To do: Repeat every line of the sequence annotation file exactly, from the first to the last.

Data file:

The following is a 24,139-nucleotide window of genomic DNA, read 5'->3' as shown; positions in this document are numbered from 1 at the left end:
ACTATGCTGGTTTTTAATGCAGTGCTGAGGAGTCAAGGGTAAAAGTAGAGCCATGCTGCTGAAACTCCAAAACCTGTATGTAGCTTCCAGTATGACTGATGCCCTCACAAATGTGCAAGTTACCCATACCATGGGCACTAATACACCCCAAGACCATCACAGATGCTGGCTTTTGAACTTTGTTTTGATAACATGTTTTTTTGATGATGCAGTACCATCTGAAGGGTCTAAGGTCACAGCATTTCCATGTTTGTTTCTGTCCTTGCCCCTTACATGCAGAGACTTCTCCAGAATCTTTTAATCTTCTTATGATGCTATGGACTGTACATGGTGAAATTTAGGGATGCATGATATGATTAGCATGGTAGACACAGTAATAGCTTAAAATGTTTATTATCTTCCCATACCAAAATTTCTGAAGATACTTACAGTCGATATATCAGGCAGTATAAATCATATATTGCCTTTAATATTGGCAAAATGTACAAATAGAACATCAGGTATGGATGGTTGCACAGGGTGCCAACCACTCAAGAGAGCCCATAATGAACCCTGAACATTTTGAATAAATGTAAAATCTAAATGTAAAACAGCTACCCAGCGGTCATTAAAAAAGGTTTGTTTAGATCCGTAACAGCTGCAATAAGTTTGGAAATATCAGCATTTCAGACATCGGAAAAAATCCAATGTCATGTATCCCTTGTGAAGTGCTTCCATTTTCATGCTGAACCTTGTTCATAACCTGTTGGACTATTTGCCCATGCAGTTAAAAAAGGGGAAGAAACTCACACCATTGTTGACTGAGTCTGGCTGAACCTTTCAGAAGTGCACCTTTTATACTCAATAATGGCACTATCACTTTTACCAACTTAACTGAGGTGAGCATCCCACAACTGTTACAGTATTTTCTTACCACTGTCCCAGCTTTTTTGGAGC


The following is a 24,139-nucleotide window of genomic DNA, read 5'->3' as shown; positions in this document are numbered from 1 at the left end:
ACTATGCTGGTTTTTAATGCAGTGCTGAGGAGTCAAGGGTAAAAGTAGAGCCATGCTGCTGAAACTCCAAAACCTGTATGTAGCTTCCAGTATGACTGATGCCCTCACAAATGTGCAAGTTACCCATACCATGGGCACTAATACACCCCAAGACCATCACAGATGCTGGCTTTTGAACTTTGTTTTGATAACATGTTTTTTTGATGATGCAGTACCATCTGAAGGGTCTAAGGTCACAGCATTTCCATGTTTGTTTCTGTCCTTGCCCCTTACATGCAGAGACTTCTCCAGAATCTTTTAATCTTCTTATGATGCTATGGACTGTACATGGTGAAATTTAGGGATGCATGATATGATTAGCATGGTAGACACAGTAATAGCTTAAAATGTTTATTATCTTCCCATACCAAAATTTCTGAAGATACTTACAGTCGATATATCAGGCAGTATAAATCATATATTGCCTTTAATATTGGCAAAATGTACAAATAGAACATCAGGTATGGATGGTTGCACAGGGTGCCAACCACTCAAGAGAGCCCATAATGAACCCTGAACATTTTGAATAAATGTAAAATCTAAATGTAAAACAGCTACCCAGCGGTCATTAAAAAAGGTTTGTTTAGATCCGTAACAGCTGCAATAAGTTTGGAAATATCAGCATTTCAGACATCGGAAAAAATCCAATGTCATGTATCCCTTGTGAAGTGCTTCCATTTTCATGCTGAACCTTGTTCATAACCTGTTGGACTATTTGCCCATGCAGTTAAAAAAGGGGAAGAAACTCACACCATTGTTGACTGAGTCTGGCTGAACCTTTCAGAAGTGCACCTTTTATACTCAATAATGGCACTATCACTTTTACCAACTTAACTGAGGTGAGCATCCCACAACTGTTACAGTATTTTCTTACCACTGTCCCAGCTTTTTTGGAGC